I am a member of the local Turkish Music group Cambridge Musiki Cemiyeti (roughly transtlates to Cambridge Society for Classical Turkish Music). If you've been to a local Turkish music concert in Boston or Worcester, chances are you've seen the group. We perform once or twice a year.
The group's musical director is Feridun Ozgoren, who generously offers his time and service to anyone who is smart enough to benefit from his knowledge. Here are some photos and concert fliers from past concerts (each pic linked to the full size copy).
I had a solo performance in this concert. I humbly present an mp3 recording, if you are curious about what Turkish music sounds like. I'll remove this link if enough people complain :p.. It starts with a beautiful müsterek taksim in makam Hisarbuselik, and then I sing "Gönlüm Hevesi Zülf-i Siyehkâre Düsürdüm", a Hisarbuselik Yürük Semai composed by Zekâi Dede.
As I already mentioned, our group director Feridun Ozgoren is a very generous artist. His main interest is the art of Turkish paper marbling (Ebru), but he is also a master luthier. He studied instrument making in Turkey, and he makes many instruments including tanbur, ud, kemence, ney, and various percussion instruments. With his guidance I built a Klasik Kemençe (pronounced kamancha, and not to be confused with Karadeniz Kemence). Here are some pictures that I've taken at different stages of the construction:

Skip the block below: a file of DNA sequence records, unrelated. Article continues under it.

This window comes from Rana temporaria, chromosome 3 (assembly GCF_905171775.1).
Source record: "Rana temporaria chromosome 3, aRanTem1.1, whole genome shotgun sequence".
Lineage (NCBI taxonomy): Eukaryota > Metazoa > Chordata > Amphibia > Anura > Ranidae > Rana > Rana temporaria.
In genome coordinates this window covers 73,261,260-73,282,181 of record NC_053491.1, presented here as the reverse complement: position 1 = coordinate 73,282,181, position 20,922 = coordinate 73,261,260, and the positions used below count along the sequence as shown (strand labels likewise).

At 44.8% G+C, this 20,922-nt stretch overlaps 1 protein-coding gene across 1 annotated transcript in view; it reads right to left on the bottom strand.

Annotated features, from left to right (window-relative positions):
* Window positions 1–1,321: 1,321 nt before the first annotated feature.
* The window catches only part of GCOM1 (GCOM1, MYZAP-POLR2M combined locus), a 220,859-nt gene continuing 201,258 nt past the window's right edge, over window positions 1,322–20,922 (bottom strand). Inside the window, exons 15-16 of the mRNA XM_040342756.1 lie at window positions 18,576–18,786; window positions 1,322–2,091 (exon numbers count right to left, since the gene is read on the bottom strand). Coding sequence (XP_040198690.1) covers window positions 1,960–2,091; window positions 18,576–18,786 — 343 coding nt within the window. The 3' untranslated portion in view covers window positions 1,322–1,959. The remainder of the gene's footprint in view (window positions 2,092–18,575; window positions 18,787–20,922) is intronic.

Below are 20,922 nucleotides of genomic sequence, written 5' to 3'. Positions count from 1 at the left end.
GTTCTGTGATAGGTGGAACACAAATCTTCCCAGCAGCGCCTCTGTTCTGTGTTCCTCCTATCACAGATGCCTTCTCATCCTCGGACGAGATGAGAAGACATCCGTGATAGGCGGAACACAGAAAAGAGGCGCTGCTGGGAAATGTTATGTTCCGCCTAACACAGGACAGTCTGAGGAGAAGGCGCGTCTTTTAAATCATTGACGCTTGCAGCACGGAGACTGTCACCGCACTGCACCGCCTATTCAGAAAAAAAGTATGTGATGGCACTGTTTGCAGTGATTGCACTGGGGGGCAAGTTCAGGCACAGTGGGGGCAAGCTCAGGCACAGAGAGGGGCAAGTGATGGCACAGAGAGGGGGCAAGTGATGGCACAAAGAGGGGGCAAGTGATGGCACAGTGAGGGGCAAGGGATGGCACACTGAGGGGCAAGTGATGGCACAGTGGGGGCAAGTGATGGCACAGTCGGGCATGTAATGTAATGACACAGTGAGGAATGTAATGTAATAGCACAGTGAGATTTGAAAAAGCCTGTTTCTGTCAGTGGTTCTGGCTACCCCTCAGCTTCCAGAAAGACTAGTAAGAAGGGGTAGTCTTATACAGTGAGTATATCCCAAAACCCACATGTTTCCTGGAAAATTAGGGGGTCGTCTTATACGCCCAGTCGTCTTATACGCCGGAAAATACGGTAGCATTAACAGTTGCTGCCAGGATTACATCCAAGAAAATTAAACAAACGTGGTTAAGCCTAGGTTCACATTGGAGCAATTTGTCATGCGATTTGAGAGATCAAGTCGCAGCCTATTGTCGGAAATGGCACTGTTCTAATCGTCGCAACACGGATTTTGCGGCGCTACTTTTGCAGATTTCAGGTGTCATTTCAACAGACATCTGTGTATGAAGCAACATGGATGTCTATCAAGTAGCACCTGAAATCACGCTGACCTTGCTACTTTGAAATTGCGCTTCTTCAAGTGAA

From left to right:
1) After carving out the inside
2) Putting in the inlays,
3) Here is what the back looks like
4) Shellacking process
5) After shellack is put on. Beautiful artwork in the background by Nan Freeman.
6) Putting in the strings,
7-8) Back and front closeups after it's all done
9) In the hands of a player (not me).
I carved the body from a large slab of mahogany. The soundboard is sitka spruce, the keyboard is made ebony and the tuning pegs are made of rosewood. I used a combination of padauk and cherry for the bow. The hair of the bow is real horse hair , and the strings are made of cattle guts (imported from Europe). With the exception of the first string (which is a regular violin string), the instrument could easily get organic certification.
I completed my kemençe two years ago. It was a quite involving project. I spent several saturdays in the studio for almost a year, but the end result was really satisfying considering kemençe is one of my favorite instruments. Also seeing a big block of wood turn into a delicate instrument was a highly fulfilling experience, not to mention a therapeutic one.
My current project is building a tanbur. Although I got started on that, now research is taking more and more time as I get closer to actually graduation. Check back for updates ;-)